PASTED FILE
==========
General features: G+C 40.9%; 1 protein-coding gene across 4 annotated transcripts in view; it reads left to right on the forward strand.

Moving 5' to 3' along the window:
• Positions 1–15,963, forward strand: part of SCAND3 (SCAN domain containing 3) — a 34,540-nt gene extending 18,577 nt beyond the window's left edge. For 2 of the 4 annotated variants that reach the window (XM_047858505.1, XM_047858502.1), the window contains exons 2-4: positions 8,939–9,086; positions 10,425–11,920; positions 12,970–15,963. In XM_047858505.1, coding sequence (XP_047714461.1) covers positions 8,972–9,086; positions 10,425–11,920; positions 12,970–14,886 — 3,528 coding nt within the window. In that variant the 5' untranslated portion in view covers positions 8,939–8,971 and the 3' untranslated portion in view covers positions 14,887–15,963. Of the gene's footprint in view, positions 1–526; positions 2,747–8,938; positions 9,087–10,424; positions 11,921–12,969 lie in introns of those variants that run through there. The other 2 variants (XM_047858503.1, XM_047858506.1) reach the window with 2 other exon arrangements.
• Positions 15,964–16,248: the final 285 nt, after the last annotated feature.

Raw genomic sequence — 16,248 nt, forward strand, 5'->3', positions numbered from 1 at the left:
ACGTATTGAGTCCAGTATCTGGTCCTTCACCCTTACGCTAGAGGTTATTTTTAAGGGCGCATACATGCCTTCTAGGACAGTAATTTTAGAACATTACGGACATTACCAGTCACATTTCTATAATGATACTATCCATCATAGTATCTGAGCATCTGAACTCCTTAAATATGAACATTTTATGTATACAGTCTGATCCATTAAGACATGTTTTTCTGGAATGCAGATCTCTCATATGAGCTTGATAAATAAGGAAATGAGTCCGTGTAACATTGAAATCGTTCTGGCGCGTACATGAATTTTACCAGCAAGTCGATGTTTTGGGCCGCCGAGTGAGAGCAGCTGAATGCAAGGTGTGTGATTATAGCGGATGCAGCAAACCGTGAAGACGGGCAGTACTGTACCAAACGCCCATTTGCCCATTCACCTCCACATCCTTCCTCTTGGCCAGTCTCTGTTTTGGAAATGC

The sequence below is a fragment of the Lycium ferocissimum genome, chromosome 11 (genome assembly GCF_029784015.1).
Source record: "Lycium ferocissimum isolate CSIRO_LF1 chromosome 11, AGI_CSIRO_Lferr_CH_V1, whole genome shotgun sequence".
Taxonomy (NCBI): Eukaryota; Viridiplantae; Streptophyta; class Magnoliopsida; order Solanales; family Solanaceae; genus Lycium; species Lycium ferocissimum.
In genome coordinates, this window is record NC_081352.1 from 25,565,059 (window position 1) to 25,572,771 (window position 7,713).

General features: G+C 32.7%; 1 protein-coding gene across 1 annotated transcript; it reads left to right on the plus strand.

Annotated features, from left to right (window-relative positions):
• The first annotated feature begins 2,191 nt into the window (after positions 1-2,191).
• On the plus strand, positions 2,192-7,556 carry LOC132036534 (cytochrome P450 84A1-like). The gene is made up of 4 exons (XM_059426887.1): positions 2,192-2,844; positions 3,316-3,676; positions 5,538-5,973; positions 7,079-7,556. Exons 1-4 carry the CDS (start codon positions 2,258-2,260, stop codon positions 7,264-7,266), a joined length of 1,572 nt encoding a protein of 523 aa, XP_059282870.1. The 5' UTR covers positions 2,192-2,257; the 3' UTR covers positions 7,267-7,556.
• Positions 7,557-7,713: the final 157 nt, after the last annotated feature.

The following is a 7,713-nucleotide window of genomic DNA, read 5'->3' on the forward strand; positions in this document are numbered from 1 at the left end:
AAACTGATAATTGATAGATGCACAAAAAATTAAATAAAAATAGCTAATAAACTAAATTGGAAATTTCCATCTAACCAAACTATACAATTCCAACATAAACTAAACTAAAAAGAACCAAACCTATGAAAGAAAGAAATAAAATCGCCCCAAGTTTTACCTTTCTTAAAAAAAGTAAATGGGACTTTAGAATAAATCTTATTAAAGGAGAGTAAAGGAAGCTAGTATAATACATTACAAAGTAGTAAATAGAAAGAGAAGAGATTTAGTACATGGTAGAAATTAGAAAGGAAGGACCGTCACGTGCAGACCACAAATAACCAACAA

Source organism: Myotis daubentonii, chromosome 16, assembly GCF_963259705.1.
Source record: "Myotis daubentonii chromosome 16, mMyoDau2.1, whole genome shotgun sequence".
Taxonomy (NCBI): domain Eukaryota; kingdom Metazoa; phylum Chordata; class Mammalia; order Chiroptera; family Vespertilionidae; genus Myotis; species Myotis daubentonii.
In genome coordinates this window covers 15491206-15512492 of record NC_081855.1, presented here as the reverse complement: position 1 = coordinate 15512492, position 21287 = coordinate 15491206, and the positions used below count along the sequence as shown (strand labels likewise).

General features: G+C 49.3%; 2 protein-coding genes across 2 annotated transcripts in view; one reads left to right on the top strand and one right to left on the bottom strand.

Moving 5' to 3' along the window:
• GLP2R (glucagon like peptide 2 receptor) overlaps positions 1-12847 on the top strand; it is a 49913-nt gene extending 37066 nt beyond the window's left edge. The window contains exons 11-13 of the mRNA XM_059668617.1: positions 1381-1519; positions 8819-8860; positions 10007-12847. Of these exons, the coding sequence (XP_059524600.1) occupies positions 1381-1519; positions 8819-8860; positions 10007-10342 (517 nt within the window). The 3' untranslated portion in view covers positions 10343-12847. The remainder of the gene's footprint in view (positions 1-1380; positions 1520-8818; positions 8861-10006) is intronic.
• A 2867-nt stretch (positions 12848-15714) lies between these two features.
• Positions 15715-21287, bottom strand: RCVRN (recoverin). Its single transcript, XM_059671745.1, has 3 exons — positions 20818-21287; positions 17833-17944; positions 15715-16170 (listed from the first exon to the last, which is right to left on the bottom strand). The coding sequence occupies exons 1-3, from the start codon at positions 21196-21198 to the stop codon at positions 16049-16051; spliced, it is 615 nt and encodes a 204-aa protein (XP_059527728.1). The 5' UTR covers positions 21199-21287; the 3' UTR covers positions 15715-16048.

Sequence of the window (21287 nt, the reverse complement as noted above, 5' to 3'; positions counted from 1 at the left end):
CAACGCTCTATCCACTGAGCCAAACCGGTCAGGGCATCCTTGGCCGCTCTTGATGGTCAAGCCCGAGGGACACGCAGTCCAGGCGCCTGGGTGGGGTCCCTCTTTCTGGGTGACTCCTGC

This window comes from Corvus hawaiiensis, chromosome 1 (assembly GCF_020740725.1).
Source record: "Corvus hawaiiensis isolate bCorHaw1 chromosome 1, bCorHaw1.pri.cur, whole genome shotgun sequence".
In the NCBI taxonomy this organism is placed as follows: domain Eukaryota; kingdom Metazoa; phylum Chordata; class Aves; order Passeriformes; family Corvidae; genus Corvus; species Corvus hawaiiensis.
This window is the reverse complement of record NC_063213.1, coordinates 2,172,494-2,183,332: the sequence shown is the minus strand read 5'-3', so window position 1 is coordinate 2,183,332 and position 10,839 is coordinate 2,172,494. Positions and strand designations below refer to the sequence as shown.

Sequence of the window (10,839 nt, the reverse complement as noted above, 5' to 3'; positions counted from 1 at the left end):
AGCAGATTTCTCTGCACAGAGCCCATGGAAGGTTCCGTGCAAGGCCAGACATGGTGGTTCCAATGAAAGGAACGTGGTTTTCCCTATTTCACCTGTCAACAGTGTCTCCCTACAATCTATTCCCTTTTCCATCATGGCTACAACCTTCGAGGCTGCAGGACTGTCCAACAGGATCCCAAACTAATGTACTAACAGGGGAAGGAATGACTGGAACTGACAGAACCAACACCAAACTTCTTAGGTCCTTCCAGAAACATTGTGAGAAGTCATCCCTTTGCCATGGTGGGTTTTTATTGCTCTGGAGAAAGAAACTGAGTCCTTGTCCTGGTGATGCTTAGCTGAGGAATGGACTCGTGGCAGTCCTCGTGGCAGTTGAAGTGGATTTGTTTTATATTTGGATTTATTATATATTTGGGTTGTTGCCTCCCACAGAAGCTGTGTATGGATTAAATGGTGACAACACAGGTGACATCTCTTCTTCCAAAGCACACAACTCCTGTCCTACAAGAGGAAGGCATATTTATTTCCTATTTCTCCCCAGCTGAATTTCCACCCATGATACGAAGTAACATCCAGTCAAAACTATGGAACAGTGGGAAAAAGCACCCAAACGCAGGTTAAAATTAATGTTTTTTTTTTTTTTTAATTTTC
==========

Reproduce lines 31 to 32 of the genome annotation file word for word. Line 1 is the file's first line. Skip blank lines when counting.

In the NCBI taxonomy this organism is placed as follows: domain Eukaryota; kingdom Metazoa; phylum Chordata; class Aves; order Passeriformes; family Corvidae; genus Corvus; species Corvus hawaiiensis.
This window is the reverse complement of record NC_063213.1, coordinates 2,172,494-2,183,332: the sequence shown is the minus strand read 5'-3', so window position 1 is coordinate 2,183,332 and position 10,839 is coordinate 2,172,494. Positions and strand designations below refer to the sequence as shown.